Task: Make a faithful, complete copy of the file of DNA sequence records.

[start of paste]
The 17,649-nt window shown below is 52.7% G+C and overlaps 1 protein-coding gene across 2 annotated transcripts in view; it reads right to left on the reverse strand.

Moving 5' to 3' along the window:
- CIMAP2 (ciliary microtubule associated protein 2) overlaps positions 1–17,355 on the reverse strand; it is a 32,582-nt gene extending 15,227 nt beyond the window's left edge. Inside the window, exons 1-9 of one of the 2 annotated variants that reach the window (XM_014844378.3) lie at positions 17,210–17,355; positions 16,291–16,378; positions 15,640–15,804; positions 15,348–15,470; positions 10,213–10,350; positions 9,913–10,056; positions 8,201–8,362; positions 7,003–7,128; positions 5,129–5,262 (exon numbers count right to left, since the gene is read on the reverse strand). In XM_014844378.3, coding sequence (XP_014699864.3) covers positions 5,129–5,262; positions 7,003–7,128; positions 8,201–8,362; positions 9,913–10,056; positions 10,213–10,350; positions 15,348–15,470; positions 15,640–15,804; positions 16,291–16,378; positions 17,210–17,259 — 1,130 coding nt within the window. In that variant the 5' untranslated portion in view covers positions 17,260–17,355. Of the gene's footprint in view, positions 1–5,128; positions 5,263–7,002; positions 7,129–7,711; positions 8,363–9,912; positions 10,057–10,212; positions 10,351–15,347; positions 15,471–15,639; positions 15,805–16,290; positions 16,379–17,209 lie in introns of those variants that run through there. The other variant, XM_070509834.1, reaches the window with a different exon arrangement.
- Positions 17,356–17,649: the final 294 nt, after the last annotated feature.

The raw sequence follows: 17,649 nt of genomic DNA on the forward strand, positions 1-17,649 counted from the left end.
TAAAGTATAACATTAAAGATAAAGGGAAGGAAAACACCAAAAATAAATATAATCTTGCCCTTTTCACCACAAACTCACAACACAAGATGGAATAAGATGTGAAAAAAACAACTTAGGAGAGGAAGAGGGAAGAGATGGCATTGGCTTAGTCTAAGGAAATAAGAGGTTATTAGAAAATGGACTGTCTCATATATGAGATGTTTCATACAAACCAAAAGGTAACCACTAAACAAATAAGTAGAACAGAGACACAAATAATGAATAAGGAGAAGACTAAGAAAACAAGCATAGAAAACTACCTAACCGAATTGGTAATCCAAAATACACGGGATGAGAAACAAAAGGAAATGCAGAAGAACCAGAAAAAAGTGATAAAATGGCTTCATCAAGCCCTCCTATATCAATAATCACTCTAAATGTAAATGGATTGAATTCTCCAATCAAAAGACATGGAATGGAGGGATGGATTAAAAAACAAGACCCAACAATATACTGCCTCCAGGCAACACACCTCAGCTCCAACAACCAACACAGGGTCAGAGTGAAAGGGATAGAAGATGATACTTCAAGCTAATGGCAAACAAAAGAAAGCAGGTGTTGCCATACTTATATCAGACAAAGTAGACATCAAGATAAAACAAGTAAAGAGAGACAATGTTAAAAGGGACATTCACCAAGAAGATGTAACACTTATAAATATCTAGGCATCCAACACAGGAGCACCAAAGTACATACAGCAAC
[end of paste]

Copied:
The 17,649-nt window shown below is 52.7% G+C and overlaps 1 protein-coding gene across 2 annotated transcripts in view; it reads right to left on the reverse strand.

Moving 5' to 3' along the window:
- CIMAP2 (ciliary microtubule associated protein 2) overlaps positions 1–17,355 on the reverse strand; it is a 32,582-nt gene extending 15,227 nt beyond the window's left edge. Inside the window, exons 1-9 of one of the 2 annotated variants that reach the window (XM_014844378.3) lie at positions 17,210–17,355; positions 16,291–16,378; positions 15,640–15,804; positions 15,348–15,470; positions 10,213–10,350; positions 9,913–10,056; positions 8,201–8,362; positions 7,003–7,128; positions 5,129–5,262 (exon numbers count right to left, since the gene is read on the reverse strand). In XM_014844378.3, coding sequence (XP_014699864.3) covers positions 5,129–5,262; positions 7,003–7,128; positions 8,201–8,362; positions 9,913–10,056; positions 10,213–10,350; positions 15,348–15,470; positions 15,640–15,804; positions 16,291–16,378; positions 17,210–17,259 — 1,130 coding nt within the window. In that variant the 5' untranslated portion in view covers positions 17,260–17,355. Of the gene's footprint in view, positions 1–5,128; positions 5,263–7,002; positions 7,129–7,711; positions 8,363–9,912; positions 10,057–10,212; positions 10,351–15,347; positions 15,471–15,639; positions 15,805–16,290; positions 16,379–17,209 lie in introns of those variants that run through there. The other variant, XM_070509834.1, reaches the window with a different exon arrangement.
- Positions 17,356–17,649: the final 294 nt, after the last annotated feature.

The raw sequence follows: 17,649 nt of genomic DNA on the forward strand, positions 1-17,649 counted from the left end.
TAAAGTATAACATTAAAGATAAAGGGAAGGAAAACACCAAAAATAAATATAATCTTGCCCTTTTCACCACAAACTCACAACACAAGATGGAATAAGATGTGAAAAAAACAACTTAGGAGAGGAAGAGGGAAGAGATGGCATTGGCTTAGTCTAAGGAAATAAGAGGTTATTAGAAAATGGACTGTCTCATATATGAGATGTTTCATACAAACCAAAAGGTAACCACTAAACAAATAAGTAGAACAGAGACACAAATAATGAATAAGGAGAAGACTAAGAAAACAAGCATAGAAAACTACCTAACCGAATTGGTAATCCAAAATACACGGGATGAGAAACAAAAGGAAATGCAGAAGAACCAGAAAAAAGTGATAAAATGGCTTCATCAAGCCCTCCTATATCAATAATCACTCTAAATGTAAATGGATTGAATTCTCCAATCAAAAGACATGGAATGGAGGGATGGATTAAAAAACAAGACCCAACAATATACTGCCTCCAGGCAACACACCTCAGCTCCAACAACCAACACAGGGTCAGAGTGAAAGGGATAGAAGATGATACTTCAAGCTAATGGCAAACAAAAGAAAGCAGGTGTTGCCATACTTATATCAGACAAAGTAGACATCAAGATAAAACAAGTAAAGAGAGACAATGTTAAAAGGGACATTCACCAAGAAGATGTAACACTTATAAATATCTAGGCATCCAACACAGGAGCACCAAAGTACATACAGCAAC